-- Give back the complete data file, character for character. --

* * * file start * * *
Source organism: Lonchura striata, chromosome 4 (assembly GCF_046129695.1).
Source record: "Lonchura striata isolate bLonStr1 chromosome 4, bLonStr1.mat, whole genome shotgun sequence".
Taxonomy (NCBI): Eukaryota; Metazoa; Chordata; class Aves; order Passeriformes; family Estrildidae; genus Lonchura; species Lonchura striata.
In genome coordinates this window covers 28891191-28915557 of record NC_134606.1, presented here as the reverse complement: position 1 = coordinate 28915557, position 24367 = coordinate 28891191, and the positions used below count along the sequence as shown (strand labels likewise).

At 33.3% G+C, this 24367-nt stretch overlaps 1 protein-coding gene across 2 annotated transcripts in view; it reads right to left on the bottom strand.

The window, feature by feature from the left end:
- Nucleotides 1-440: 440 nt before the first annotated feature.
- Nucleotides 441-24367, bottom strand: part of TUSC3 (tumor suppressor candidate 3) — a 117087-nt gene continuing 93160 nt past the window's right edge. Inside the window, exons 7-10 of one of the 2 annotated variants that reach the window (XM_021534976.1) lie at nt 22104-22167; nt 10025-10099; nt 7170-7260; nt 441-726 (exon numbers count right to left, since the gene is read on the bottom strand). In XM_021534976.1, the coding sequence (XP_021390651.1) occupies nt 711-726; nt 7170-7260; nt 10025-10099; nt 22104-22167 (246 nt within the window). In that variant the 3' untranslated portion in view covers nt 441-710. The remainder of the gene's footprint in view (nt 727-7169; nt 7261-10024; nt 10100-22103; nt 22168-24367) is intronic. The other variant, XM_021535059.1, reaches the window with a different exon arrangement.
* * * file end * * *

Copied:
Source organism: Lonchura striata, chromosome 4 (assembly GCF_046129695.1).
Source record: "Lonchura striata isolate bLonStr1 chromosome 4, bLonStr1.mat, whole genome shotgun sequence".
Taxonomy (NCBI): Eukaryota; Metazoa; Chordata; class Aves; order Passeriformes; family Estrildidae; genus Lonchura; species Lonchura striata.
In genome coordinates this window covers 28891191-28915557 of record NC_134606.1, presented here as the reverse complement: position 1 = coordinate 28915557, position 24367 = coordinate 28891191, and the positions used below count along the sequence as shown (strand labels likewise).

At 33.3% G+C, this 24367-nt stretch overlaps 1 protein-coding gene across 2 annotated transcripts in view; it reads right to left on the bottom strand.

The window, feature by feature from the left end:
- Nucleotides 1-440: 440 nt before the first annotated feature.
- Nucleotides 441-24367, bottom strand: part of TUSC3 (tumor suppressor candidate 3) — a 117087-nt gene continuing 93160 nt past the window's right edge. Inside the window, exons 7-10 of one of the 2 annotated variants that reach the window (XM_021534976.1) lie at nt 22104-22167; nt 10025-10099; nt 7170-7260; nt 441-726 (exon numbers count right to left, since the gene is read on the bottom strand). In XM_021534976.1, the coding sequence (XP_021390651.1) occupies nt 711-726; nt 7170-7260; nt 10025-10099; nt 22104-22167 (246 nt within the window). In that variant the 3' untranslated portion in view covers nt 441-710. The remainder of the gene's footprint in view (nt 727-7169; nt 7261-10024; nt 10100-22103; nt 22168-24367) is intronic. The other variant, XM_021535059.1, reaches the window with a different exon arrangement.